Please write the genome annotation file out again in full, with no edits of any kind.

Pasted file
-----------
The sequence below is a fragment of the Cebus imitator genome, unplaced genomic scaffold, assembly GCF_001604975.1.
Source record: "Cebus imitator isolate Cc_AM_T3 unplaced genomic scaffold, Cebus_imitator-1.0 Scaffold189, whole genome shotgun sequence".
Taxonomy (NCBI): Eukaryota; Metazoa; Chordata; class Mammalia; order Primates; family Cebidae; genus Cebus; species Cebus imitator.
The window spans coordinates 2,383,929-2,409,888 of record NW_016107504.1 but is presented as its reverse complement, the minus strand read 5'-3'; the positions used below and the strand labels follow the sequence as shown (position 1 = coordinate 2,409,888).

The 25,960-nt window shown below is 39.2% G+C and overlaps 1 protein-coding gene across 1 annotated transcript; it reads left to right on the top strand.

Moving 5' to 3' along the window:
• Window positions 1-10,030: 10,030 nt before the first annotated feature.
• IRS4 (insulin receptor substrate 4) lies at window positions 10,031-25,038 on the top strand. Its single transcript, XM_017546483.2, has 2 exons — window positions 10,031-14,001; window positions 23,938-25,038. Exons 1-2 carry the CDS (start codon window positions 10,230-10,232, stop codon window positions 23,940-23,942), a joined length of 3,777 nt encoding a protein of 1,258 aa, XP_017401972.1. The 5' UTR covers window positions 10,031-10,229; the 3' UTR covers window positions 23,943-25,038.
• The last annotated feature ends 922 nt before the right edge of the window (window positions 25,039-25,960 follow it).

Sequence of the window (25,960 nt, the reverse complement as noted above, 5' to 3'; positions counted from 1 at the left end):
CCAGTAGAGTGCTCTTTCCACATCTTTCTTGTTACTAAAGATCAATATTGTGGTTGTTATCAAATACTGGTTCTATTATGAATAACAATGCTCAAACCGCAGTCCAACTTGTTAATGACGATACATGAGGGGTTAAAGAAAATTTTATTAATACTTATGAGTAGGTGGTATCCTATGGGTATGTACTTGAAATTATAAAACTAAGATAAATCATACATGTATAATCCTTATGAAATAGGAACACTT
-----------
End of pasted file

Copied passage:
The sequence below is a fragment of the Cebus imitator genome, unplaced genomic scaffold, assembly GCF_001604975.1.
Source record: "Cebus imitator isolate Cc_AM_T3 unplaced genomic scaffold, Cebus_imitator-1.0 Scaffold189, whole genome shotgun sequence".
Taxonomy (NCBI): Eukaryota; Metazoa; Chordata; class Mammalia; order Primates; family Cebidae; genus Cebus; species Cebus imitator.
The window spans coordinates 2,383,929-2,409,888 of record NW_016107504.1 but is presented as its reverse complement, the minus strand read 5'-3'; the positions used below and the strand labels follow the sequence as shown (position 1 = coordinate 2,409,888).

The 25,960-nt window shown below is 39.2% G+C and overlaps 1 protein-coding gene across 1 annotated transcript; it reads left to right on the top strand.

Moving 5' to 3' along the window:
• Window positions 1-10,030: 10,030 nt before the first annotated feature.
• IRS4 (insulin receptor substrate 4) lies at window positions 10,031-25,038 on the top strand. Its single transcript, XM_017546483.2, has 2 exons — window positions 10,031-14,001; window positions 23,938-25,038. Exons 1-2 carry the CDS (start codon window positions 10,230-10,232, stop codon window positions 23,940-23,942), a joined length of 3,777 nt encoding a protein of 1,258 aa, XP_017401972.1. The 5' UTR covers window positions 10,031-10,229; the 3' UTR covers window positions 23,943-25,038.
• The last annotated feature ends 922 nt before the right edge of the window (window positions 25,039-25,960 follow it).

Sequence of the window (25,960 nt, the reverse complement as noted above, 5' to 3'; positions counted from 1 at the left end):
CCAGTAGAGTGCTCTTTCCACATCTTTCTTGTTACTAAAGATCAATATTGTGGTTGTTATCAAATACTGGTTCTATTATGAATAACAATGCTCAAACCGCAGTCCAACTTGTTAATGACGATACATGAGGGGTTAAAGAAAATTTTATTAATACTTATGAGTAGGTGGTATCCTATGGGTATGTACTTGAAATTATAAAACTAAGATAAATCATACATGTATAATCCTTATGAAATAGGAACACTT